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Pope acknowledges the International Year of the Nurse and Midwife, praising ‘the noblest of professions’

International Nurses‘ Day is celebrated around the world each year on 12 May, the anniversary of Florence Nightingale’s birth.

The Pope has spoken about the International Year of the Nurse and Midwife in a sermon to thousands of pilgrims in St Peter’s Square, praising the work and dedication of the profession.

The leader of the Roman Catholic Church mentioned nurses and midwives after the Angelus Prayer in St Peter’s Square in Vatican City on 19 January 2020.

Pope Francis recalled that 2020 has been designated internationally as the Year of the Nurse and Midwife and asked the faithful to mention them in their prayers. In December, ICN and its partners asked world leaders to provide messages of support for the Year of the Nurse and Midwife at the start of this special year. This call was amplified by ICN’s National Nursing Associations, including the Italian NNA, CNAI, which has close relations with the Vatican on issues related to healthcare.

The Pontiff said:

“Let us pray for them all that they may do their precious work in the best possible way.”

The designation by the World Health Organization (WHO) of 2020 as the Year of the Nurse and Midwife is intended to alert governments to the need to recruit and retain staff to prevent potentially disruptive nursing shortages world-wide. WHO figures suggest there will be a shortfall of up to nine million nurses and midwives by 2030 if drastic action is not taken immediately.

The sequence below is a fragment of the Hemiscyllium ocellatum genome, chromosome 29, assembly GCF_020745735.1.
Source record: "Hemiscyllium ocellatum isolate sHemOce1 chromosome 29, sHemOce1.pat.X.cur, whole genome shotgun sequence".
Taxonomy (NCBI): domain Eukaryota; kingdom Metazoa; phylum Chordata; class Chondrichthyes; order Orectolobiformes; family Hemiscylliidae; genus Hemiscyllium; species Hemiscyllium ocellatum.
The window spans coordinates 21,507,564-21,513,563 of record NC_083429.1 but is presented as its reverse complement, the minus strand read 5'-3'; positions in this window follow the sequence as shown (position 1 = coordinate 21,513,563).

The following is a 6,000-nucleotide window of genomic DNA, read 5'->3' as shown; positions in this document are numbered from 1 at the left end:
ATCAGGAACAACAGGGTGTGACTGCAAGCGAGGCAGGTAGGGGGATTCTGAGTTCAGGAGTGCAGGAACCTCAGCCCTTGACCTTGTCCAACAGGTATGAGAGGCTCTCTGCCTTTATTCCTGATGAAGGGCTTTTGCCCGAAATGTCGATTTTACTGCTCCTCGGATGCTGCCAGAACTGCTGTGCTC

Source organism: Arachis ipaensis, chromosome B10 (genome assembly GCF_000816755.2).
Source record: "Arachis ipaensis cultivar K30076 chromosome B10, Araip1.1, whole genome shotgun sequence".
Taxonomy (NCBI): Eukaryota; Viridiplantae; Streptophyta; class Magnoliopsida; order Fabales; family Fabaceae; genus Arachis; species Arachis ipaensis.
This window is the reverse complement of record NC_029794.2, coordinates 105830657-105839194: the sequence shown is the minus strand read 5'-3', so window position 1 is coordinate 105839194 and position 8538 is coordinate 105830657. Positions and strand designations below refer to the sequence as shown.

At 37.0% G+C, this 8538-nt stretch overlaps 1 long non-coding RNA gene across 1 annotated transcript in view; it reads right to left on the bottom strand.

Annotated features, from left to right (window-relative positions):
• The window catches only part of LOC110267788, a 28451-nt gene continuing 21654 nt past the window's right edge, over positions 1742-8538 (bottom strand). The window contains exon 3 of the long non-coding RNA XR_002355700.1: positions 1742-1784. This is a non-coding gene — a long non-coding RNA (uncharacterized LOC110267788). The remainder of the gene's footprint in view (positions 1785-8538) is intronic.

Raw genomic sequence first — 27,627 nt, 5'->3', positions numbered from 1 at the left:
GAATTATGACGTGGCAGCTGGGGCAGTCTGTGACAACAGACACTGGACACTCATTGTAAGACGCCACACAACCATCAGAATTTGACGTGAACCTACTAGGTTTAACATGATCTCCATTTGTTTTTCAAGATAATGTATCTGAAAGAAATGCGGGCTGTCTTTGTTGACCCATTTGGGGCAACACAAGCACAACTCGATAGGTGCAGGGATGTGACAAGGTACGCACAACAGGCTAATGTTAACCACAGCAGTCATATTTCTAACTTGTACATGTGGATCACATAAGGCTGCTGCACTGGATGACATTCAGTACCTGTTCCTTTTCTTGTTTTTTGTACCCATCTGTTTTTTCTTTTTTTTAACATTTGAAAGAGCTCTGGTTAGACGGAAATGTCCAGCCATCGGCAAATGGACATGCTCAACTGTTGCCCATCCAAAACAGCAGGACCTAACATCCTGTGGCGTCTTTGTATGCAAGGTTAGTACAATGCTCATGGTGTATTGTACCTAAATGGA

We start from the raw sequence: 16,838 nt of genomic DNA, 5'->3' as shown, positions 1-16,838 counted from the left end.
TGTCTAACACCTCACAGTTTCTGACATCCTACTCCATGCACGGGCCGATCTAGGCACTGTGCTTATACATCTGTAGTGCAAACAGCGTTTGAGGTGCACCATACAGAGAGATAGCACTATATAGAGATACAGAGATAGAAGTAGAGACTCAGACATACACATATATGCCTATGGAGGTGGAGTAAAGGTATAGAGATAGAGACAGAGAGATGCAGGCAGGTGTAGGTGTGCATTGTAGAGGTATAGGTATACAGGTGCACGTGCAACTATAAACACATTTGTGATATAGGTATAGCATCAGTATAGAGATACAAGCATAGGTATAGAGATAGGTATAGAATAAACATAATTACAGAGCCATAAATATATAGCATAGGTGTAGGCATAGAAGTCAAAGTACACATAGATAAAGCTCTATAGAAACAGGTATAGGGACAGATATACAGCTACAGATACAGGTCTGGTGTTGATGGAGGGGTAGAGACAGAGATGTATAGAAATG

ICN President Annette Kennedy said:

“It is wonderful that Pope Francis has spoken out about the essential work that nurses and midwives do. His comments will give a boost to all nurses of different faiths and none.

‘This year, governments will have to make crucial decisions about the future of the nursing and midwifery workforce.

‘The Pope’s leadership should galvanise politicians around the world and encourage them to make the right choices, which must include starting massive recruitment drives to avert the predicted shortages over the next decade.”

Echoing Ms Kennedy’s words, President of the Italian Nurses Association (CNAI) Walter De Caro said:

“It is gratifying to hear Pope Francis’s appreciation of the precious work of nurses and midwives, and the importance of 2020 to our profession.

‘I strongly believe that his message, beginning in Italy, will influence governments and other organisations to invest in the nursing and midwifery workforce so that we can realise their full potential to improve health around the globe.” –


Nursing leaders ask public to ‘shine a light’ for nurses on Tuesday to mark International Nurses Day, the 200th anniversary of the birth of Florence Nightingale and to recognise their efforts to tackle coronavirus

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